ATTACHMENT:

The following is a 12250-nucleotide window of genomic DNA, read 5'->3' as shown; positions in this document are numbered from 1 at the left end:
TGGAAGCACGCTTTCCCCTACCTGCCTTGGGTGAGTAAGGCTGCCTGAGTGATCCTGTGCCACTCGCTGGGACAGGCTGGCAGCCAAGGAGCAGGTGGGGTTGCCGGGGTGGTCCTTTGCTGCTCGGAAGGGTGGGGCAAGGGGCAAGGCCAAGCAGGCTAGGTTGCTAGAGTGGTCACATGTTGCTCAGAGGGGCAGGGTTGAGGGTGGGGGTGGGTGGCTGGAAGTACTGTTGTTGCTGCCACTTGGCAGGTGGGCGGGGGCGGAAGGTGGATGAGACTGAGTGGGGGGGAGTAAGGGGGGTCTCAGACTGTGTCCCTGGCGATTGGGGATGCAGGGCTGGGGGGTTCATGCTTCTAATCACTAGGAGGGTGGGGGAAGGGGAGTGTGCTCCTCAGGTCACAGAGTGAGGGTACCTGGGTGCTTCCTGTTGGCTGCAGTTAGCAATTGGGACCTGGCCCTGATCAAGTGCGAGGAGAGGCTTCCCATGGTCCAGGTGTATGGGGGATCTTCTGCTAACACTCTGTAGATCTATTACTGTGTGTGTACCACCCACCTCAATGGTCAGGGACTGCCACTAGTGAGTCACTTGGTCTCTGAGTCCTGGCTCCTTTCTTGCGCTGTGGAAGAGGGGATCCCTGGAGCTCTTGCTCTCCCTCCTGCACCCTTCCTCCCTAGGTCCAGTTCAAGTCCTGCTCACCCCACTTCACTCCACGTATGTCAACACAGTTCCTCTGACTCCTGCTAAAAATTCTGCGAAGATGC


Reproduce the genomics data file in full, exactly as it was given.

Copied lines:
The following is a 12250-nucleotide window of genomic DNA, read 5'->3' as shown; positions in this document are numbered from 1 at the left end:
TGGAAGCACGCTTTCCCCTACCTGCCTTGGGTGAGTAAGGCTGCCTGAGTGATCCTGTGCCACTCGCTGGGACAGGCTGGCAGCCAAGGAGCAGGTGGGGTTGCCGGGGTGGTCCTTTGCTGCTCGGAAGGGTGGGGCAAGGGGCAAGGCCAAGCAGGCTAGGTTGCTAGAGTGGTCACATGTTGCTCAGAGGGGCAGGGTTGAGGGTGGGGGTGGGTGGCTGGAAGTACTGTTGTTGCTGCCACTTGGCAGGTGGGCGGGGGCGGAAGGTGGATGAGACTGAGTGGGGGGGAGTAAGGGGGGTCTCAGACTGTGTCCCTGGCGATTGGGGATGCAGGGCTGGGGGGTTCATGCTTCTAATCACTAGGAGGGTGGGGGAAGGGGAGTGTGCTCCTCAGGTCACAGAGTGAGGGTACCTGGGTGCTTCCTGTTGGCTGCAGTTAGCAATTGGGACCTGGCCCTGATCAAGTGCGAGGAGAGGCTTCCCATGGTCCAGGTGTATGGGGGATCTTCTGCTAACACTCTGTAGATCTATTACTGTGTGTGTACCACCCACCTCAATGGTCAGGGACTGCCACTAGTGAGTCACTTGGTCTCTGAGTCCTGGCTCCTTTCTTGCGCTGTGGAAGAGGGGATCCCTGGAGCTCTTGCTCTCCCTCCTGCACCCTTCCTCCCTAGGTCCAGTTCAAGTCCTGCTCACCCCACTTCACTCCACGTATGTCAACACAGTTCCTCTGACTCCTGCTAAAAATTCTGCGAAGATGC